Pw/HR decoupling - How to train with that information

My current understanding of this metric is that it compares the first half of an effort to the second half using the recorded power out and heart rate info. For long duration efforts, I would expect to see the decoupling number to increase, except for (maybe) those super-fit individuals.
I used a power meter head unit to record a recent KoS Quest from start to finish. My Pw/Hr decoupling for the 9:26 hour effort was 17.4%. I certainly will not argue that the second half of my effort was more exhausting than the first half, but I wonder where to go from here, specific to what is available on Systm. I understand that KoS Quest numbers are (probably?) unique due to a ten-hour effort as to a one-hour effort but looking back on many of my previous one hour/two-hour SYSTM rides/rides on other platforms, I am seeing positive Pw/HR decoupling numbers (above 5). Is this simply a matter of needing more endurance rides, more rest between efforts, or am I missing the big picture with Pw/Hr decoupling?

1 Like

Hey Sir @Rick, I have no idea :stuck_out_tongue: but just wanted to let you know I moved your post out of the From the Coaches sub-topic to the broader Training topic. From the Coaches is meant to be posts from them not questions to them.

I’m tagging Sirs @Coach.Mac.C @Coach.Spencer.R @Coach.Jeff.H and Dame @Coach.Suzie.S to see if they might have a comment or two on the question.


Sir Glen,

Thanks for the assist, I appreciate your help!

1 Like

I’ll let the coaches provide the authoritative answer, but my understanding is that the higher the duration / intensity is relative to your fitness level, the higher Pw/Hr values you’ll see (same pattern for Pace/HR for running).

There are many ways to get fitter and they should all help reduce the Pw/Hr values. However, the old saying applies here: “It doesn’t get easier, you just get faster

Maybe the Pw/Hr value is a good metric for mental toughness, showing you how deep you’re willing to suffer for … :slight_smile:

Answering from a different angle though … Pw:Hr is a good metric to gauge whether you were in an endurance training zone on a ride.

Theoretically, this number would be around 0% if you were truly below your 1st ventilatory threshold / 1st lactate turn point.

So there are a few things that contribute to a rising HR in relation to watts.
There’s heat, which increases the need for blood flow to remove the heat along with the fact that as you get warmer your body tends to use more carbs, I’ve seen some literature that as duration increases as well as heat and intensity, it can lower your LT as you ride, thus leading to greater cardiac drift. With an effort that length, and with the varying intensity there are a few things that could help. Training to improve aerobic fitness (here) as well as improving capacity to switch between using different fuel sources (fat and carbs). Often when you ride hard you switch to carb usage but it can be difficult for the body to go back to burning fat. Again why the HR can stay elevated compared to power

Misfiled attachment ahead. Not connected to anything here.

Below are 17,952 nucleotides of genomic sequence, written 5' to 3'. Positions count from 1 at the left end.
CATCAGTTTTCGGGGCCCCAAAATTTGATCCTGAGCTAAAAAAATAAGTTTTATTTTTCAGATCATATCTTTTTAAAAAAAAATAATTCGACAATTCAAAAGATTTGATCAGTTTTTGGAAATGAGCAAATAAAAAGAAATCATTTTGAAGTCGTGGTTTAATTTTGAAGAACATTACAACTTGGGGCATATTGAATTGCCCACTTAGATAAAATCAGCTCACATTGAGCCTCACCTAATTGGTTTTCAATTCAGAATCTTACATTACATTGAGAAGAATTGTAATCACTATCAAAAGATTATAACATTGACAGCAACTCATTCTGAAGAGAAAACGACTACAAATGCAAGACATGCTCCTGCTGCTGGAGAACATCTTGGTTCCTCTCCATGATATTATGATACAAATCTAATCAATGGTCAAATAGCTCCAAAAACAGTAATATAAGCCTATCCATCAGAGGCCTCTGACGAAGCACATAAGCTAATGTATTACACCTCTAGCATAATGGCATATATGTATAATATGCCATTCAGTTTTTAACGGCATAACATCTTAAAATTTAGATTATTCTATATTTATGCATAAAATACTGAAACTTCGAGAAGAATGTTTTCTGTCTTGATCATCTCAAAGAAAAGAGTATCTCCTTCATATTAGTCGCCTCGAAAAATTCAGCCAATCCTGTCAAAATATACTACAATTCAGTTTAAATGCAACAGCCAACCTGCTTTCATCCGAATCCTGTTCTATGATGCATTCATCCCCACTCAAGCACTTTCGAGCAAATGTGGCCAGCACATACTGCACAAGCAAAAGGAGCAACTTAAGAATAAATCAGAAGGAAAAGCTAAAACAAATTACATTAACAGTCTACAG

I’ve gotten interested in decoupling as a metric for endurance level fitness. What I’ve found over 3 years of using SUF is that the relatively short, high intensity workouts give me decent top end (MAP/VO2 max) coming into the spring racing season, but I lack the base miles that allow me to go longer at intensity (haven’t built up all those lovely mitochrondria spending a lot of time in Z2). So my strategy has been to come into the spring and do some criterium racing (which is about 30 minutes long for my category), then begin to add some longer, slower rides as the weather and time allow (I’m in Minnesota so Spring really just got here last week). Here’s a look at a ride I did Saturday which was the longest I’ve done so far this season. It was hilly, and it got warm. I know these things contribute to cardiac drift. What I was really looking at on this data was the decoupling ratio for the middle part of the ride, which actually looks pretty good to me. My hope is that over time the % of the ride I can do with a low decoupling ratio will expand, especially as I get more miles in at that lower Z2 level:



I’ve run into the same situation, my doing, via a DYI training scheme. I have been concentrating so much on my 4DP MAP weakness that I have not been getting enough base miles at lower intensity. I’ve been trashing my legs every day with no energy left to even consider longer rides during the week. Now the longer rides are more of a struggle - holding FTP in the middle/end of rides is more challenging than it should be. So I am currently trying to get more base miles in and strike a better balance on going after 4DP weak areas. On a side note, all that time in Ergo mode also meant that I lost my proficiency in knowing the proper gearing/cadence that I need to be in going on climbs IRL, which has led to too many over-spinning/mashing the pedal scenarios

Don’t do that! You get stronger when you rest after working out. If you’re crushing yourself everyday, you are probably not making all the gains that are possible.